Wednesday, October 8, 2014


Ghassan Kadi
8 October 2014

As the once united Anti-Syrian Cocktail breaks apart, the Americans are now trying hard to save face in their attempts to be seen fighting terrorism. The gaff of the goof says it all, and for any whichever reason Biden made his anti-allies statement against Turkey and the Gulf States, and regardless how many apologies follow his statement, fact remains that the once united allies are falling apart as a result of their diverging common interests and concerns.

With or without its regional allies, America can no longer allows the IS to grow further and attain more power. It has to step in when the IS declared divorce and went for its own kill after Bandar’s failure to provide it with the Syrian throne. The Saudis on the other hand are now turning their concerns to the home front with the rising dissent to their rule and growing enormous support for the IS. Qatar’s role is waning as it gets isolated and even probably coerced into partaking in the US-led anti IS coalition.

Most of Syria’s enemies seem to be having a second take and redrawing the lines as they have been moved and misshapen by the outcome of the war on Syria and the rise of the IS. The only wild card now is Turkey.

Turkey seems to have a leg in every corner. Singling out only Syria as its enemy, Turkey has good relationships with both Israel and its arch-enemy Hamas. It supported the deposed Egyptian President Mursi and his version of Muslim Brotherhood, and despite his hostility towards the person of President Sisi, Erdogan remains popular in Egypt. Furthermore, notwithstanding its many historic incursions into Northern Iraq, Turkey somehow manages to keep rather good relationships with Iraq.
Turkey facilitated the entry of fighters and their supplies into Syria. With the recent developments in the last few weeks, Turkey did not take any measures to indicate that it was interested in joining the newly-formed US-led coalition against terror. This looks rather cynical given that countries as far as Australia have pledged support.

And even though the current Turkish government spearheads the inter-Muslim sectarian divide and fuels anti-Shiite passion, it managed to keep good relationships with Iran; something that admittedly casts a question about the willingness of Iran to reciprocate to such bond. It would be good to believe that both major regional powers are trying to work together on preventing an escalation of an all-out expanded sectarian war, but indications that Turkey continues to fuel that divide.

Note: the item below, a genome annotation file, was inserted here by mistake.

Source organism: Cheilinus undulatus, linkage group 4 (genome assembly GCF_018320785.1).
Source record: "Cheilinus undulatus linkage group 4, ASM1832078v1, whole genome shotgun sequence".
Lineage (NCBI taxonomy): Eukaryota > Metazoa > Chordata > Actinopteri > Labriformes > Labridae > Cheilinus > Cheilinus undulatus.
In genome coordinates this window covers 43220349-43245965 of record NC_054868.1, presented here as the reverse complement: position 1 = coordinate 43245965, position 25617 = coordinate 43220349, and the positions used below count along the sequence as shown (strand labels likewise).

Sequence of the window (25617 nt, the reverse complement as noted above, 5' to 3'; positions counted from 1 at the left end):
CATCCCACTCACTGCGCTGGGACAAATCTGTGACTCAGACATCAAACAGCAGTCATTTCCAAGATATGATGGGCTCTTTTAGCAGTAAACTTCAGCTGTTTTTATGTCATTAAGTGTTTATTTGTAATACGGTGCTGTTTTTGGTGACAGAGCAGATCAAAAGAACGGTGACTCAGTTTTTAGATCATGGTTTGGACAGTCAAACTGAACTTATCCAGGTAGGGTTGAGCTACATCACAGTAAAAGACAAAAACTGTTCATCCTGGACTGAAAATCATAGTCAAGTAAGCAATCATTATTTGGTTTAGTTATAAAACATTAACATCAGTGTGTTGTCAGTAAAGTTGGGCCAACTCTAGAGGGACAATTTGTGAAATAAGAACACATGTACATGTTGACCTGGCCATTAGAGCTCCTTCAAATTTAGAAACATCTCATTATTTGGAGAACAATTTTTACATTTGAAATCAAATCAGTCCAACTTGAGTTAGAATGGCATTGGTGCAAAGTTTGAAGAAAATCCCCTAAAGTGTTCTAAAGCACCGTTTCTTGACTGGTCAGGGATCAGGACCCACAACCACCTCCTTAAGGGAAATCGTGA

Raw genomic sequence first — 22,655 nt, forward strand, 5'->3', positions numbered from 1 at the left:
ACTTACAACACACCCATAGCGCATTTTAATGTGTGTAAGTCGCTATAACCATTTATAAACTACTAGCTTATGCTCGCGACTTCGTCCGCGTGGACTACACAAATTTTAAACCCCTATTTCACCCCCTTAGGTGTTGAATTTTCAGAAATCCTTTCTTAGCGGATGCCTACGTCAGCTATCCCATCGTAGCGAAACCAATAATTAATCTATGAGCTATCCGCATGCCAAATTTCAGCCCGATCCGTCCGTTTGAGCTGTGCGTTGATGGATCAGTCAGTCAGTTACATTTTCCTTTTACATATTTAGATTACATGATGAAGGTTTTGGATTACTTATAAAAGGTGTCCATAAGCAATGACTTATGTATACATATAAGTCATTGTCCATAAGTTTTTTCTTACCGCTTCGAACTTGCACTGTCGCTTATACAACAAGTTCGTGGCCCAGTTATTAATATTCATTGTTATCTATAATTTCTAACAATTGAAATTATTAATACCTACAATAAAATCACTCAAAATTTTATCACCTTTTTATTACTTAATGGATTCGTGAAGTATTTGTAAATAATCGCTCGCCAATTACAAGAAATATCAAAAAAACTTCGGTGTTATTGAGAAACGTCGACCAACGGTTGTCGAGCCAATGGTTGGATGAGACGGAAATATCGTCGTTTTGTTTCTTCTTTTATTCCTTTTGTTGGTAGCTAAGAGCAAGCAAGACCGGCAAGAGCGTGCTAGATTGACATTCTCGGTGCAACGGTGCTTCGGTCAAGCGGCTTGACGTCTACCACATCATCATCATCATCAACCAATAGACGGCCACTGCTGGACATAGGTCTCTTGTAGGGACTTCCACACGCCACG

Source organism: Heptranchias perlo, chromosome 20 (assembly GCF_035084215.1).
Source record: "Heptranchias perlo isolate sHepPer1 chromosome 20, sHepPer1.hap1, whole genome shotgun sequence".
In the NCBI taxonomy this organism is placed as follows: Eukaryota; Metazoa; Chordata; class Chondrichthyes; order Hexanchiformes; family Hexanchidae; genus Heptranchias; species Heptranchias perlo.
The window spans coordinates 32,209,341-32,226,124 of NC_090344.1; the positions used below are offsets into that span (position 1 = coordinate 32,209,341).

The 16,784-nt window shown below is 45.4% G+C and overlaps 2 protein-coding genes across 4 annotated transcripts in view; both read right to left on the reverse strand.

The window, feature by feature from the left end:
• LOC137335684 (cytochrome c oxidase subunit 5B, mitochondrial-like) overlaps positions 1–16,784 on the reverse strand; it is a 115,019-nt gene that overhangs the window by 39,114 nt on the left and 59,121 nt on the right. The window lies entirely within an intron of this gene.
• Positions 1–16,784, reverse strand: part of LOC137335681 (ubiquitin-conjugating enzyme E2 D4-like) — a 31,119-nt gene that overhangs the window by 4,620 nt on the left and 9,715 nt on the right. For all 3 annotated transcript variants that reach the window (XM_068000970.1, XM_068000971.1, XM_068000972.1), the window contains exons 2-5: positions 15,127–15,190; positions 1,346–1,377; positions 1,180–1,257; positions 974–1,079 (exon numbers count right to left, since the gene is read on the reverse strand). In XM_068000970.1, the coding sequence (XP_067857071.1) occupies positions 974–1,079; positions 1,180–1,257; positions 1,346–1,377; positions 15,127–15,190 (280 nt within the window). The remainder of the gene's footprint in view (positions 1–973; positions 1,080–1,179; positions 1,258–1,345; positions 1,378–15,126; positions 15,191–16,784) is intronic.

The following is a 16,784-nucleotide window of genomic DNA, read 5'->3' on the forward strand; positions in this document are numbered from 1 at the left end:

Furthermore, the state that was turned overnight by Ataturk from the capital of the Muslim Khilafet to a westernized secular nation that almost banned Islam, found it natural to join NATO later on. But even though Turkey is now headed by a rigid Islamist who has the aspirations of returning his nation to its former glory both as a regional power and as a super Islamic state, it is still a member of NATO. But this is not all, Turkey has good relationships with Russia.

There is little doubt that Turkey clearly sees that its Anti-Syrian allies are walking away from their joint war efforts empty-handed. Turkey however remains adamant to seek a win for itself out of the Syria war. As it wasn’t able to achieve much with its Qatari friends and co-sponsors, Turkey could well be gleefully watching the fire spreading under the hay within Saudi Arabia in the hope that the IS would remove Al-Saud from the throne. It is possible that Erdogan wishes for the IS to expand and take over Saudi Arabia. After all, an IS-based government in Arabia will round up most of the world to have it removed. Turkey’s advantage in such a scenario will arise from the sensitivity of Mecca and the Islamic Holy Land. Only Sunni Muslim soldiers will be able to have boots on the ground in Hijaz (the Western sector) and perhaps Turkey sees itself the perfect and only candidate for the task, thereby stretching its sphere of influence and control to most of the former Ottoman Empire.

Whatever Erdogan’s real intentions and aspirations are, sooner or later he will realize that he won’t be able to hold his cards close to his chest any longer. He will not be able to continue to remain silent and make advances on all fronts all at once. Somehow or another, he will have to jump. Should he decide to act militarily unilaterally, this good and balanced quote says it all:

“I could see NATO spurning Turkey's request for military intervention if Turkey unilaterally violates Syria's sovereignty. Such a probability would most certainly provoke a Syrian retaliation, and would draw Russia and Iran into the war, a scenario that NATO is unwilling and unable to sustain.” (Christopher Assad).

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